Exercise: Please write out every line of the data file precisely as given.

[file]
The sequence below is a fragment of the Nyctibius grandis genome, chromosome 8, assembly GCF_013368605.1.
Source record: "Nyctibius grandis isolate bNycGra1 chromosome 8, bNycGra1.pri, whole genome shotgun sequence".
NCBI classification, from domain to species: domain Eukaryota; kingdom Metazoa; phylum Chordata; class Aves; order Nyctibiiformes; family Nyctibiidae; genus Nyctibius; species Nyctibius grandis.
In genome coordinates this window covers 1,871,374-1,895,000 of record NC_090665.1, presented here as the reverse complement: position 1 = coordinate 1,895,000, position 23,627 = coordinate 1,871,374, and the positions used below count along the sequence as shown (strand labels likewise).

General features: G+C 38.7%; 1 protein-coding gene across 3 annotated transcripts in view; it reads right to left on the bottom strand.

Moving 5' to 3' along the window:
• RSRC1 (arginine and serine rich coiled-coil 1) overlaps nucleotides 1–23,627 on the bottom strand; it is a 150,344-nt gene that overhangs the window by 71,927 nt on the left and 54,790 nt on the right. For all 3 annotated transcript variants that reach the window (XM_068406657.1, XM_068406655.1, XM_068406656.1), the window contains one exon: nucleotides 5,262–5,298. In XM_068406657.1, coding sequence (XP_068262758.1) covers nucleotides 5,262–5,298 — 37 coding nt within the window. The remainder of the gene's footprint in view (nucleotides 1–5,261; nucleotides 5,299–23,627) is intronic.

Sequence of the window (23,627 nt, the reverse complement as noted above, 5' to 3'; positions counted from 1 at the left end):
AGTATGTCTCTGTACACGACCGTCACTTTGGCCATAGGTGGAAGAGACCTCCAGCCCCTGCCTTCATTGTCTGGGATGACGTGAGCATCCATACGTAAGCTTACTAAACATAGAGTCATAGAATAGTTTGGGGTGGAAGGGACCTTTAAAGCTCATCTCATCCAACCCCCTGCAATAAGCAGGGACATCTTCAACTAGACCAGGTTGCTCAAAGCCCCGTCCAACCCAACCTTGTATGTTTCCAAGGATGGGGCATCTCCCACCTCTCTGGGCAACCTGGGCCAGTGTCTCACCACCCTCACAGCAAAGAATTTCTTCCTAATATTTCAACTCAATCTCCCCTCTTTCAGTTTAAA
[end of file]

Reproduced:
The sequence below is a fragment of the Nyctibius grandis genome, chromosome 8, assembly GCF_013368605.1.
Source record: "Nyctibius grandis isolate bNycGra1 chromosome 8, bNycGra1.pri, whole genome shotgun sequence".
NCBI classification, from domain to species: domain Eukaryota; kingdom Metazoa; phylum Chordata; class Aves; order Nyctibiiformes; family Nyctibiidae; genus Nyctibius; species Nyctibius grandis.
In genome coordinates this window covers 1,871,374-1,895,000 of record NC_090665.1, presented here as the reverse complement: position 1 = coordinate 1,895,000, position 23,627 = coordinate 1,871,374, and the positions used below count along the sequence as shown (strand labels likewise).

General features: G+C 38.7%; 1 protein-coding gene across 3 annotated transcripts in view; it reads right to left on the bottom strand.

Moving 5' to 3' along the window:
• RSRC1 (arginine and serine rich coiled-coil 1) overlaps nucleotides 1–23,627 on the bottom strand; it is a 150,344-nt gene that overhangs the window by 71,927 nt on the left and 54,790 nt on the right. For all 3 annotated transcript variants that reach the window (XM_068406657.1, XM_068406655.1, XM_068406656.1), the window contains one exon: nucleotides 5,262–5,298. In XM_068406657.1, coding sequence (XP_068262758.1) covers nucleotides 5,262–5,298 — 37 coding nt within the window. The remainder of the gene's footprint in view (nucleotides 1–5,261; nucleotides 5,299–23,627) is intronic.

Sequence of the window (23,627 nt, the reverse complement as noted above, 5' to 3'; positions counted from 1 at the left end):
AGTATGTCTCTGTACACGACCGTCACTTTGGCCATAGGTGGAAGAGACCTCCAGCCCCTGCCTTCATTGTCTGGGATGACGTGAGCATCCATACGTAAGCTTACTAAACATAGAGTCATAGAATAGTTTGGGGTGGAAGGGACCTTTAAAGCTCATCTCATCCAACCCCCTGCAATAAGCAGGGACATCTTCAACTAGACCAGGTTGCTCAAAGCCCCGTCCAACCCAACCTTGTATGTTTCCAAGGATGGGGCATCTCCCACCTCTCTGGGCAACCTGGGCCAGTGTCTCACCACCCTCACAGCAAAGAATTTCTTCCTAATATTTCAACTCAATCTCCCCTCTTTCAGTTTAAA